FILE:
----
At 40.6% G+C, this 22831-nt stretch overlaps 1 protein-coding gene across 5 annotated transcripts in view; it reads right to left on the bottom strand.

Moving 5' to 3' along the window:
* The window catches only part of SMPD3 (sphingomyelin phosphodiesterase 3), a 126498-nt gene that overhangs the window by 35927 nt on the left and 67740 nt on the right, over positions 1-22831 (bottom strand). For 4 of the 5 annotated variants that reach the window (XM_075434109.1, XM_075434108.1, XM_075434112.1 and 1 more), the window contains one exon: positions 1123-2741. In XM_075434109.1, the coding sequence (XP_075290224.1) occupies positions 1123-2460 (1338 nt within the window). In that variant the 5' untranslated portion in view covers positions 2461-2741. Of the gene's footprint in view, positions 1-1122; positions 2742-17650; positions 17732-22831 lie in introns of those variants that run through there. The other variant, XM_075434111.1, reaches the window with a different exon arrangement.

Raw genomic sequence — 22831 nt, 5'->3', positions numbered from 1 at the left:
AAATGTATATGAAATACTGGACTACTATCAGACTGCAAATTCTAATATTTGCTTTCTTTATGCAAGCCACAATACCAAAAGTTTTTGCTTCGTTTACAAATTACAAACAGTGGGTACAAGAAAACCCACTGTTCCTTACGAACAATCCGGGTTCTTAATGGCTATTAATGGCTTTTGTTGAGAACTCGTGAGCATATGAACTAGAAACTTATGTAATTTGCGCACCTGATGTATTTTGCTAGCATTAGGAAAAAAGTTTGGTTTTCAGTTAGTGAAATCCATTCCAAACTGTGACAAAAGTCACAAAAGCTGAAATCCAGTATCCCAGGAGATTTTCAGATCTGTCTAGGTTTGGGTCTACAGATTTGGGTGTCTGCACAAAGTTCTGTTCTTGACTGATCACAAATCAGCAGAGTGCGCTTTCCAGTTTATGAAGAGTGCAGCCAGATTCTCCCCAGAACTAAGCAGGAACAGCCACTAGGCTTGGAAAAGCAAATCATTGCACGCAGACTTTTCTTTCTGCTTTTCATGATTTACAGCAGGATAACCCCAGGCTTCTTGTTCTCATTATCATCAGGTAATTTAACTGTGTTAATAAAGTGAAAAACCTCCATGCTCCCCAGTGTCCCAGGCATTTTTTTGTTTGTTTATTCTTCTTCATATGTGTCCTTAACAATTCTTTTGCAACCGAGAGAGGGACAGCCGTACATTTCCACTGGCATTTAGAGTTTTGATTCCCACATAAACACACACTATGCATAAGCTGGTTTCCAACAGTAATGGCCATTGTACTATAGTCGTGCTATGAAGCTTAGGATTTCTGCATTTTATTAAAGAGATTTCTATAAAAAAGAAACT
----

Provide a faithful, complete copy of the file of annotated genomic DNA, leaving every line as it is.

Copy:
At 40.6% G+C, this 22831-nt stretch overlaps 1 protein-coding gene across 5 annotated transcripts in view; it reads right to left on the bottom strand.

Moving 5' to 3' along the window:
* The window catches only part of SMPD3 (sphingomyelin phosphodiesterase 3), a 126498-nt gene that overhangs the window by 35927 nt on the left and 67740 nt on the right, over positions 1-22831 (bottom strand). For 4 of the 5 annotated variants that reach the window (XM_075434109.1, XM_075434108.1, XM_075434112.1 and 1 more), the window contains one exon: positions 1123-2741. In XM_075434109.1, the coding sequence (XP_075290224.1) occupies positions 1123-2460 (1338 nt within the window). In that variant the 5' untranslated portion in view covers positions 2461-2741. Of the gene's footprint in view, positions 1-1122; positions 2742-17650; positions 17732-22831 lie in introns of those variants that run through there. The other variant, XM_075434111.1, reaches the window with a different exon arrangement.

Raw genomic sequence — 22831 nt, 5'->3', positions numbered from 1 at the left:
AAATGTATATGAAATACTGGACTACTATCAGACTGCAAATTCTAATATTTGCTTTCTTTATGCAAGCCACAATACCAAAAGTTTTTGCTTCGTTTACAAATTACAAACAGTGGGTACAAGAAAACCCACTGTTCCTTACGAACAATCCGGGTTCTTAATGGCTATTAATGGCTTTTGTTGAGAACTCGTGAGCATATGAACTAGAAACTTATGTAATTTGCGCACCTGATGTATTTTGCTAGCATTAGGAAAAAAGTTTGGTTTTCAGTTAGTGAAATCCATTCCAAACTGTGACAAAAGTCACAAAAGCTGAAATCCAGTATCCCAGGAGATTTTCAGATCTGTCTAGGTTTGGGTCTACAGATTTGGGTGTCTGCACAAAGTTCTGTTCTTGACTGATCACAAATCAGCAGAGTGCGCTTTCCAGTTTATGAAGAGTGCAGCCAGATTCTCCCCAGAACTAAGCAGGAACAGCCACTAGGCTTGGAAAAGCAAATCATTGCACGCAGACTTTTCTTTCTGCTTTTCATGATTTACAGCAGGATAACCCCAGGCTTCTTGTTCTCATTATCATCAGGTAATTTAACTGTGTTAATAAAGTGAAAAACCTCCATGCTCCCCAGTGTCCCAGGCATTTTTTTGTTTGTTTATTCTTCTTCATATGTGTCCTTAACAATTCTTTTGCAACCGAGAGAGGGACAGCCGTACATTTCCACTGGCATTTAGAGTTTTGATTCCCACATAAACACACACTATGCATAAGCTGGTTTCCAACAGTAATGGCCATTGTACTATAGTCGTGCTATGAAGCTTAGGATTTCTGCATTTTATTAAAGAGATTTCTATAAAAAAGAAACT